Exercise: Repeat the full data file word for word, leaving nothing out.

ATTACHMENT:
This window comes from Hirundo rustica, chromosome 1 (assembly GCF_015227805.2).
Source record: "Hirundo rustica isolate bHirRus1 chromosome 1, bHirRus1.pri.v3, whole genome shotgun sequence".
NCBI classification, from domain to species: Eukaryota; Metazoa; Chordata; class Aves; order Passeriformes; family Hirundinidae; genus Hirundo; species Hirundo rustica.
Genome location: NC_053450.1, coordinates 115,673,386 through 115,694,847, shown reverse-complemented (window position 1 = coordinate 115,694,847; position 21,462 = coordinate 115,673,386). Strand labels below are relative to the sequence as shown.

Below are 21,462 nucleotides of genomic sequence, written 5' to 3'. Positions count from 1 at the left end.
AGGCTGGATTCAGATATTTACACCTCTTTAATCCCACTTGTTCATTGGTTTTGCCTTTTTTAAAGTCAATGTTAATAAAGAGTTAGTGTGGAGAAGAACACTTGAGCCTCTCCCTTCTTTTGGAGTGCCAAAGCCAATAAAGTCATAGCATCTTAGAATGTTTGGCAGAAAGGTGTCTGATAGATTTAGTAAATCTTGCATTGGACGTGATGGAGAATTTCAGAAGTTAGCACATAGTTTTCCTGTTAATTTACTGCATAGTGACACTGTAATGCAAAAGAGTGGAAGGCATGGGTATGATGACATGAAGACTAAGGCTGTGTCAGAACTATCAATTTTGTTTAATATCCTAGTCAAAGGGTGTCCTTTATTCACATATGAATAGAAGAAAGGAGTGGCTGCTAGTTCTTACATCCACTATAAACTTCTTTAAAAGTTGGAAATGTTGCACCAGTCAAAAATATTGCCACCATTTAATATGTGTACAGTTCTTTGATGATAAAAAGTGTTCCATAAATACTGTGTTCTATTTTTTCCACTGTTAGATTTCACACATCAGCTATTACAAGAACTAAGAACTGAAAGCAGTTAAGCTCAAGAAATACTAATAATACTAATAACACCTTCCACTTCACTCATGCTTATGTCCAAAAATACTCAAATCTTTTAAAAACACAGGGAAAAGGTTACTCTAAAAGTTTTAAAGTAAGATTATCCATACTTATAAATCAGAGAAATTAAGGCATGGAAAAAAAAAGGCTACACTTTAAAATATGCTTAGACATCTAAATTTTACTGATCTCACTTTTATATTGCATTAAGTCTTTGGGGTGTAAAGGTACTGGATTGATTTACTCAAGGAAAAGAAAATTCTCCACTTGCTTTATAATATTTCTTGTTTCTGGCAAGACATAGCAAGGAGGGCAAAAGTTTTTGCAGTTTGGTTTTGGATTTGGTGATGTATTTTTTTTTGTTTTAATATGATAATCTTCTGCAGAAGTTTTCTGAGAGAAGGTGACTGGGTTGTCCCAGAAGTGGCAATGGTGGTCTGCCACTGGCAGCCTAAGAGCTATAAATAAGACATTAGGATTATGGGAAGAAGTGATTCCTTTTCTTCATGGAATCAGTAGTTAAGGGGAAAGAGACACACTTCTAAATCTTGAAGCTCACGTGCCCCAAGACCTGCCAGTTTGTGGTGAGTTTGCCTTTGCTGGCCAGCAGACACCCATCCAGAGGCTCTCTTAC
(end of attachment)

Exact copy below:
This window comes from Hirundo rustica, chromosome 1 (assembly GCF_015227805.2).
Source record: "Hirundo rustica isolate bHirRus1 chromosome 1, bHirRus1.pri.v3, whole genome shotgun sequence".
NCBI classification, from domain to species: Eukaryota; Metazoa; Chordata; class Aves; order Passeriformes; family Hirundinidae; genus Hirundo; species Hirundo rustica.
Genome location: NC_053450.1, coordinates 115,673,386 through 115,694,847, shown reverse-complemented (window position 1 = coordinate 115,694,847; position 21,462 = coordinate 115,673,386). Strand labels below are relative to the sequence as shown.

Below are 21,462 nucleotides of genomic sequence, written 5' to 3'. Positions count from 1 at the left end.
AGGCTGGATTCAGATATTTACACCTCTTTAATCCCACTTGTTCATTGGTTTTGCCTTTTTTAAAGTCAATGTTAATAAAGAGTTAGTGTGGAGAAGAACACTTGAGCCTCTCCCTTCTTTTGGAGTGCCAAAGCCAATAAAGTCATAGCATCTTAGAATGTTTGGCAGAAAGGTGTCTGATAGATTTAGTAAATCTTGCATTGGACGTGATGGAGAATTTCAGAAGTTAGCACATAGTTTTCCTGTTAATTTACTGCATAGTGACACTGTAATGCAAAAGAGTGGAAGGCATGGGTATGATGACATGAAGACTAAGGCTGTGTCAGAACTATCAATTTTGTTTAATATCCTAGTCAAAGGGTGTCCTTTATTCACATATGAATAGAAGAAAGGAGTGGCTGCTAGTTCTTACATCCACTATAAACTTCTTTAAAAGTTGGAAATGTTGCACCAGTCAAAAATATTGCCACCATTTAATATGTGTACAGTTCTTTGATGATAAAAAGTGTTCCATAAATACTGTGTTCTATTTTTTCCACTGTTAGATTTCACACATCAGCTATTACAAGAACTAAGAACTGAAAGCAGTTAAGCTCAAGAAATACTAATAATACTAATAACACCTTCCACTTCACTCATGCTTATGTCCAAAAATACTCAAATCTTTTAAAAACACAGGGAAAAGGTTACTCTAAAAGTTTTAAAGTAAGATTATCCATACTTATAAATCAGAGAAATTAAGGCATGGAAAAAAAAAGGCTACACTTTAAAATATGCTTAGACATCTAAATTTTACTGATCTCACTTTTATATTGCATTAAGTCTTTGGGGTGTAAAGGTACTGGATTGATTTACTCAAGGAAAAGAAAATTCTCCACTTGCTTTATAATATTTCTTGTTTCTGGCAAGACATAGCAAGGAGGGCAAAAGTTTTTGCAGTTTGGTTTTGGATTTGGTGATGTATTTTTTTTTGTTTTAATATGATAATCTTCTGCAGAAGTTTTCTGAGAGAAGGTGACTGGGTTGTCCCAGAAGTGGCAATGGTGGTCTGCCACTGGCAGCCTAAGAGCTATAAATAAGACATTAGGATTATGGGAAGAAGTGATTCCTTTTCTTCATGGAATCAGTAGTTAAGGGGAAAGAGACACACTTCTAAATCTTGAAGCTCACGTGCCCCAAGACCTGCCAGTTTGTGGTGAGTTTGCCTTTGCTGGCCAGCAGACACCCATCCAGAGGCTCTCTTAC